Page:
And not just in competitions. Play competitive games with your friends when you’re paddling. The game HORSE can be applied to most every sport; freestyle kayaking is no exception. You can also set challenges for the group—who can do the most tricks in 30 seconds or who can get the most air.
While kayaking is Wright’s career, he’s made an effort to separate his self-imposed expectations from his genuine love for paddling. “One pitfall of aspiring competitive kayakers is thinking that they’re going to make a lot of money kayaking, which just doesn’t happen to anybody, even the few of us who get paid by sponsors,” Wright says. “We live very inexpensive lives and we do it because we love it.”
“Feeling as though your competitive results are a measure of your self-worth as a kayaker is dangerous,” he adds. “The people who last in this sport are people who are able to enjoy learning and accomplishing personal goals rather than worrying about where they place in competition.”
Maryland Chute Out
Washington, D.C., Aug. 2015
For the past 17 years, the MD Chute Out has attracted some of the most talented up-and-coming playboaters in the region, a number of whom have gone on to compete on the U.S. Freestyle Kayak Team.
Tri-Cities Nolichucky Hometown Throwdown
Erwin, Tenn., Summer 2015
Pending water levels, the Tri-Cities HTTD is held at either the Jaws rapid or at Big Rock and goes throughout the summer. This is where Pyranha paddler Mike Patterson cut his teeth, so don’t be surprised if there’s someone in a Jed showing everyone up—it’s probably Patterson.
World Kayak Hometown Throwdown
Pigeon River, Tenn.—June 2015
Fun and free and open to everyone, this HTTD event is aimed at getting more people on the water trying their hand at playboating and boater cross.
Horse Shoe, North Carolina
There are few people in this world who would stick with a sport that, upon the first time trying it, ended their day with a trip to the hospital and a broken ankle. Ally Stacher, though, is one of those few people. A competitive wrestler throughout high school and most of college, Stacher is used to a little struggle, a little pain. Perhaps it’s those fundamental characteristics that have earned her a reputation for being one of the best domestiques in the women’s professional cycling circuit today.
“Cycling has taught me to work hard,” Stacher says of her rather short career in professional cycling. “That and how to be a part of a team. When one person wins, we all win.”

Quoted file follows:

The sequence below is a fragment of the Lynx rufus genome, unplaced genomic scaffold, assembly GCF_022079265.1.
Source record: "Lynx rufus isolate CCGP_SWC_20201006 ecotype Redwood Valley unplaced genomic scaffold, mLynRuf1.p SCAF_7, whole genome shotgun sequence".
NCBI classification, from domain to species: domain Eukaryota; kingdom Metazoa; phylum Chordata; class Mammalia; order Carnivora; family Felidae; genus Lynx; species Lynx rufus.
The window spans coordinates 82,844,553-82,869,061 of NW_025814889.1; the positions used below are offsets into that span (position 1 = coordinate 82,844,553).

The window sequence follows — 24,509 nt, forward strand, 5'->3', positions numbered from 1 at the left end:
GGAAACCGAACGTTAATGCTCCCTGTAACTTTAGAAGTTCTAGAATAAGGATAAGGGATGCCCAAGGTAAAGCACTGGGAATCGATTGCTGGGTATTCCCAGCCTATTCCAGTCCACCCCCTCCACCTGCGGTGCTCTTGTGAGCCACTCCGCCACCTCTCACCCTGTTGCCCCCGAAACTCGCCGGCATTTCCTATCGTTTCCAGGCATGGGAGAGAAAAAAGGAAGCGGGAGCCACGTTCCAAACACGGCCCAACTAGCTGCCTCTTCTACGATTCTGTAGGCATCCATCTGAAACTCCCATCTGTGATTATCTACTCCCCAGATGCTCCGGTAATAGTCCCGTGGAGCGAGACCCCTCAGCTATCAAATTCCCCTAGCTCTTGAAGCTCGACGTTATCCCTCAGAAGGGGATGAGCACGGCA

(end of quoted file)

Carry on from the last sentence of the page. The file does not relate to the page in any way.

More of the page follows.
In the spring of 2009, Stacher joined the U.S. National Team. Though she’d spent the majority of her college career wrestling, she had started cycling regularly on her trainer after breaking her elbow at a match. She eventually made the switch to cycling full-time midway through college and was offered a scholarship to Lees McRae to be part of their up-and-coming cycling team, an opportunity she jumped at. Despite a couple years’ experience of racing, when she joined the National Team, she was still a rookie at best. Stacher didn’t let that stop her, but she will be the first to admit the learning curve was, and continues to be, a steep one.
“During my first trip to Europe on the National Team, one of the girls told me, ‘if you quit a race, you get sent home,’” Stacher says. “I was so scared of dropping out or quitting a race that I decided I’d never do that. But, then I got dropped in the first 10K of the race.”
Once she got dropped, Stacher says she tried in vain to find the finish line and spent the entire day and evening riding the labyrinth of streets, desperately riding to make it to the finish before the race was over. Finally, well after the race was over, two-time world champion and the winner of the day’s race Kristen Armstrong drove around and found Stacher aimlessly wandering on her bike.
Though no doubt a humiliating first experience, Stacher didn’t retreat from the challenge. She trained harder, rode faster, and interpreted everything as a learning opportunity, even when she made a wrong turn once during a criterium race and clotheslined herself off the bike. Her grit and dedication didn’t go unnoticed, though. In 2010, she joined the Webbcor Professional Cycling Team, her first official contract, and just a year later, Stacher signed with the elite HTC-Highroad team.